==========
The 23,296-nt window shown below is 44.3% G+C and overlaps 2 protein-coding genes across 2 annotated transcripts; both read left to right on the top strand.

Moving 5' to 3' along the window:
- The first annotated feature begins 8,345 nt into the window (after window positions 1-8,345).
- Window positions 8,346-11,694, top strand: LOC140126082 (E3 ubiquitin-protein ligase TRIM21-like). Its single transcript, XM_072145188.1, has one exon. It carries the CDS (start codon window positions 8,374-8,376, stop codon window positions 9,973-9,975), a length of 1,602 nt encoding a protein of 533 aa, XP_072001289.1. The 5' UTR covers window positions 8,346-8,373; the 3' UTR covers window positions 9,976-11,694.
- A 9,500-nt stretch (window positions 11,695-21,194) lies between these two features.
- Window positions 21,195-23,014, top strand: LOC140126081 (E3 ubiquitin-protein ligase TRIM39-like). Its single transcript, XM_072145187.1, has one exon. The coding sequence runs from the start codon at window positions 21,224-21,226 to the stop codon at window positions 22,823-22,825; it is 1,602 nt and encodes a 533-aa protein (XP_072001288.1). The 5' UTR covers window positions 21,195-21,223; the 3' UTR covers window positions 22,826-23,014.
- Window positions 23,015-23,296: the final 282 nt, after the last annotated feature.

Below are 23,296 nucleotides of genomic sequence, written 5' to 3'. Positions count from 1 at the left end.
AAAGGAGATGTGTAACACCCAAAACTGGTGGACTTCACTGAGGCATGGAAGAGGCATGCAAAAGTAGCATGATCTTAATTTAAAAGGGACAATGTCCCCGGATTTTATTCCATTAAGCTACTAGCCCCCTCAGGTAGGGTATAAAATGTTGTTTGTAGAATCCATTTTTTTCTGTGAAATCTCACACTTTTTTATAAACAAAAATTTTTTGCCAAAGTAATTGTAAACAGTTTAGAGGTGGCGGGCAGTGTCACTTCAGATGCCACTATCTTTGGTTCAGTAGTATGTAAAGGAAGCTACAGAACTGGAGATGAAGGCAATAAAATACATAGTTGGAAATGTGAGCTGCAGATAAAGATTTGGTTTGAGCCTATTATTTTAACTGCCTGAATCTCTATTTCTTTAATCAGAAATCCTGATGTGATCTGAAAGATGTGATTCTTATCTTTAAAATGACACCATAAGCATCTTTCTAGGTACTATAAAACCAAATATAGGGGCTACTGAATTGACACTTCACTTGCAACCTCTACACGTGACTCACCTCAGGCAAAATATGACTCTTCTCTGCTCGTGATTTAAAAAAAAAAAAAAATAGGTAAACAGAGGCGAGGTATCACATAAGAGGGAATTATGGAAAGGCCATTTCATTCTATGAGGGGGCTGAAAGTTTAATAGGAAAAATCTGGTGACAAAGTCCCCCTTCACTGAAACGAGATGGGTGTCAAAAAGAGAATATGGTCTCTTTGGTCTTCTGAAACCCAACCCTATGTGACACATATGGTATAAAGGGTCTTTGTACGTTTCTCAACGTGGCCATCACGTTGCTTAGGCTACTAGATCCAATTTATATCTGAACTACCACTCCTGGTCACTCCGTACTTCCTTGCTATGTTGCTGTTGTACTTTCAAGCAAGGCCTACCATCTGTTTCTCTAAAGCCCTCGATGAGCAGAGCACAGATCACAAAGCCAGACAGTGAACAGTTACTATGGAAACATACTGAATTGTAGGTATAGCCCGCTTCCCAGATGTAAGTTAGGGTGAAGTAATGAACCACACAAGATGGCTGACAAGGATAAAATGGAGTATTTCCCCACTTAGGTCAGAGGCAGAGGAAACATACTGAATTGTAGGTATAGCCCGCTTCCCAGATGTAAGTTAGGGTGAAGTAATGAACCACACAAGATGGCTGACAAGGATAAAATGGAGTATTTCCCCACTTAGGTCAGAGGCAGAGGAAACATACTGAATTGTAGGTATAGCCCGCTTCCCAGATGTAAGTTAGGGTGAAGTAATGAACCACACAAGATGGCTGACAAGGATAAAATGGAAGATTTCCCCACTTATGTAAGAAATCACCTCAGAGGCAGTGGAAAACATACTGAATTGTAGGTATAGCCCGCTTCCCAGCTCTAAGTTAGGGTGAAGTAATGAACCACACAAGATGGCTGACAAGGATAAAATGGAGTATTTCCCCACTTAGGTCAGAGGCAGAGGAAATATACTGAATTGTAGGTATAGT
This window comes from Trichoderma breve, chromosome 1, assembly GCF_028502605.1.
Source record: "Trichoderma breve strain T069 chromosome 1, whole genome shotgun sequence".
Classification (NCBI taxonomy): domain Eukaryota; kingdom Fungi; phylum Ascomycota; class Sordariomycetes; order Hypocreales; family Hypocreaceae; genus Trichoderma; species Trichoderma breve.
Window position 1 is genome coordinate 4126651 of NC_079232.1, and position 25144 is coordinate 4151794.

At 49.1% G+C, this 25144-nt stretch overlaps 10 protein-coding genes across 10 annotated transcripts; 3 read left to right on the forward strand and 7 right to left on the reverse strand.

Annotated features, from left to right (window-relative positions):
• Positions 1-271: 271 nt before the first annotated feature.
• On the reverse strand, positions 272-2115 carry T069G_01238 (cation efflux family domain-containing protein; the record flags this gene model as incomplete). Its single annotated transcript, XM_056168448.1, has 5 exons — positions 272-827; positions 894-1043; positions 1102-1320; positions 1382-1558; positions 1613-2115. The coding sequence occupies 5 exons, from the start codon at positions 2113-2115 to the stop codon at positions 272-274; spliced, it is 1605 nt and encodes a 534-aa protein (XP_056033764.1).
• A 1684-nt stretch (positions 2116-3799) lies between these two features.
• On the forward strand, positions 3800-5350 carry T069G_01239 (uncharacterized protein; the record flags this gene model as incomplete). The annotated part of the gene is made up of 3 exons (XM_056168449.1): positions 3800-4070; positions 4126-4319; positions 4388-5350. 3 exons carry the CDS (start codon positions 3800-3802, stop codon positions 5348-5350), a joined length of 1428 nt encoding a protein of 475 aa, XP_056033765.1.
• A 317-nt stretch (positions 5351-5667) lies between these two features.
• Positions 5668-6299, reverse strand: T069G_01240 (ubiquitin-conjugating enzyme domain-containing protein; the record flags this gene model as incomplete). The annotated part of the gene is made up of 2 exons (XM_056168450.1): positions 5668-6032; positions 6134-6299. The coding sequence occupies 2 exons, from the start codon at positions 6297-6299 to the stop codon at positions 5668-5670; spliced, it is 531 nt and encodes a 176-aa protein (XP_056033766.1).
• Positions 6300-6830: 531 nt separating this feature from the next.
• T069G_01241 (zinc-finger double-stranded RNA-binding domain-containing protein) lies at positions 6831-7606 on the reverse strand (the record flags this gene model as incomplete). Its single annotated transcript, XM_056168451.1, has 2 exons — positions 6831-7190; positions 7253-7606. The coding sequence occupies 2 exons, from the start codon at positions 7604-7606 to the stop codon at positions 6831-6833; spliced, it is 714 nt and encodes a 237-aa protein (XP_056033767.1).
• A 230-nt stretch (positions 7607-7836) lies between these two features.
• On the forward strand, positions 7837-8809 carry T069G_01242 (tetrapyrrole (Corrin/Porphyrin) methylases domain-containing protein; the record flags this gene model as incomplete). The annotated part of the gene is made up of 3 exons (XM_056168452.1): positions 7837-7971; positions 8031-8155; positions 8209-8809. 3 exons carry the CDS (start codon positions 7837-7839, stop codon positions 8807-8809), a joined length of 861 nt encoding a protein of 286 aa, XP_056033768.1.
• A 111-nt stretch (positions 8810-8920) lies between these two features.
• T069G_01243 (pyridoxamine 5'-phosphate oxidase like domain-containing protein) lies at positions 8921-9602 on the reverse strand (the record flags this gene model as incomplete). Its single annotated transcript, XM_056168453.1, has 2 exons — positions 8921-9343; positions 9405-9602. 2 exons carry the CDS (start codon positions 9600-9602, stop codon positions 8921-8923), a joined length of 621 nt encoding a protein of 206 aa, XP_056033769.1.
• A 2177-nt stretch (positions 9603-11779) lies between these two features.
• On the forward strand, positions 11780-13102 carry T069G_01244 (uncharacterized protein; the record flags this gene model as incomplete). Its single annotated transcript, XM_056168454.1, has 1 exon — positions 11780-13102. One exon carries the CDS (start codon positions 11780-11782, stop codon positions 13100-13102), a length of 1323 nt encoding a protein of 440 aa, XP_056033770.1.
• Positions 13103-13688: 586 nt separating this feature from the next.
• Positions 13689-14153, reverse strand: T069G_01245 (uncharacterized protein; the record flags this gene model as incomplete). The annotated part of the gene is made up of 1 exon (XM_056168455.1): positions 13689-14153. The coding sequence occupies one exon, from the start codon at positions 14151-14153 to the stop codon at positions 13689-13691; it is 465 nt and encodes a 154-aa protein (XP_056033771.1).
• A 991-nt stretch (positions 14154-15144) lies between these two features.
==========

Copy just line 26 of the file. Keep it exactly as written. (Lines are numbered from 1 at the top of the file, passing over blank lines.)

• A 111-nt stretch (positions 8810-8920) lies between these two features.